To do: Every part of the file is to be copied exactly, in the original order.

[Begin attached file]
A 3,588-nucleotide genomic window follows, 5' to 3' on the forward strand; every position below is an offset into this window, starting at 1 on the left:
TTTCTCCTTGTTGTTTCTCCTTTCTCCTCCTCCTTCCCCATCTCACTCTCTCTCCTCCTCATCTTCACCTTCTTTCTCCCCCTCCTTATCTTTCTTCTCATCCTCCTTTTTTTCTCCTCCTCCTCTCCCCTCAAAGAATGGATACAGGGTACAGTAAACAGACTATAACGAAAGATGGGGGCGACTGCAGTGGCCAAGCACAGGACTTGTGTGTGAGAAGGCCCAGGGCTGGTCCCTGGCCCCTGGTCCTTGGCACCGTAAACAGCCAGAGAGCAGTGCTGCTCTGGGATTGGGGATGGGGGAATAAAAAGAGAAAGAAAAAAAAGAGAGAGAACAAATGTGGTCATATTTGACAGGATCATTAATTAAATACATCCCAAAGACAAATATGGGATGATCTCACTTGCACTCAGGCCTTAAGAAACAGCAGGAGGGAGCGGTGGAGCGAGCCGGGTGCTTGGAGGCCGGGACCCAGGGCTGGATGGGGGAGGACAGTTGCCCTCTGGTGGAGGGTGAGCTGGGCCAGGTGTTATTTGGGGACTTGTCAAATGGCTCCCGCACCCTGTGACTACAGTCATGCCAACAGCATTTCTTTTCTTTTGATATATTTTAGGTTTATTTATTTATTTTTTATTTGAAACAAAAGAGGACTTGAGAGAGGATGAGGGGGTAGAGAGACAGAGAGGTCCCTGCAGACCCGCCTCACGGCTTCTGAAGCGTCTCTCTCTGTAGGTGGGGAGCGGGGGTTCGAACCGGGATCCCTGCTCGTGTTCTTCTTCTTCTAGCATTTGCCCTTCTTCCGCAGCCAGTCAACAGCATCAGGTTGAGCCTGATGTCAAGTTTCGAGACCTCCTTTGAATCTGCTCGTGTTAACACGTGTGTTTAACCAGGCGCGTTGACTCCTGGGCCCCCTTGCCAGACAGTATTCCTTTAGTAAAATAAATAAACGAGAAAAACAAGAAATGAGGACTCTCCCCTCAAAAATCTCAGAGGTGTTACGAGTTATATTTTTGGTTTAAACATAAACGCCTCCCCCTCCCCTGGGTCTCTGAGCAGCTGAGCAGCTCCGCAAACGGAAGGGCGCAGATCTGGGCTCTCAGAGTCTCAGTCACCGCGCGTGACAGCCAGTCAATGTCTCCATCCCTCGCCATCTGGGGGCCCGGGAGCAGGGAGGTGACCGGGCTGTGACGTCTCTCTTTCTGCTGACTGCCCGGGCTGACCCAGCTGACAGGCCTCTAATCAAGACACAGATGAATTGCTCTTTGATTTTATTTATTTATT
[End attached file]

A 3,588-nucleotide genomic window follows, 5' to 3' on the forward strand; every position below is an offset into this window, starting at 1 on the left:
TTTCTCCTTGTTGTTTCTCCTTTCTCCTCCTCCTTCCCCATCTCACTCTCTCTCCTCCTCATCTTCACCTTCTTTCTCCCCCTCCTTATCTTTCTTCTCATCCTCCTTTTTTTCTCCTCCTCCTCTCCCCTCAAAGAATGGATACAGGGTACAGTAAACAGACTATAACGAAAGATGGGGGCGACTGCAGTGGCCAAGCACAGGACTTGTGTGTGAGAAGGCCCAGGGCTGGTCCCTGGCCCCTGGTCCTTGGCACCGTAAACAGCCAGAGAGCAGTGCTGCTCTGGGATTGGGGATGGGGGAATAAAAAGAGAAAGAAAAAAAAGAGAGAGAACAAATGTGGTCATATTTGACAGGATCATTAATTAAATACATCCCAAAGACAAATATGGGATGATCTCACTTGCACTCAGGCCTTAAGAAACAGCAGGAGGGAGCGGTGGAGCGAGCCGGGTGCTTGGAGGCCGGGACCCAGGGCTGGATGGGGGAGGACAGTTGCCCTCTGGTGGAGGGTGAGCTGGGCCAGGTGTTATTTGGGGACTTGTCAAATGGCTCCCGCACCCTGTGACTACAGTCATGCCAACAGCATTTCTTTTCTTTTGATATATTTTAGGTTTATTTATTTATTTTTTATTTGAAACAAAAGAGGACTTGAGAGAGGATGAGGGGGTAGAGAGACAGAGAGGTCCCTGCAGACCCGCCTCACGGCTTCTGAAGCGTCTCTCTCTGTAGGTGGGGAGCGGGGGTTCGAACCGGGATCCCTGCTCGTGTTCTTCTTCTTCTAGCATTTGCCCTTCTTCCGCAGCCAGTCAACAGCATCAGGTTGAGCCTGATGTCAAGTTTCGAGACCTCCTTTGAATCTGCTCGTGTTAACACGTGTGTTTAACCAGGCGCGTTGACTCCTGGGCCCCCTTGCCAGACAGTATTCCTTTAGTAAAATAAATAAACGAGAAAAACAAGAAATGAGGACTCTCCCCTCAAAAATCTCAGAGGTGTTACGAGTTATATTTTTGGTTTAAACATAAACGCCTCCCCCTCCCCTGGGTCTCTGAGCAGCTGAGCAGCTCCGCAAACGGAAGGGCGCAGATCTGGGCTCTCAGAGTCTCAGTCACCGCGCGTGACAGCCAGTCAATGTCTCCATCCCTCGCCATCTGGGGGCCCGGGAGCAGGGAGGTGACCGGGCTGTGACGTCTCTCTTTCTGCTGACTGCCCGGGCTGACCCAGCTGACAGGCCTCTAATCAAGACACAGATGAATTGCTCTTTGATTTTATTTATTTATT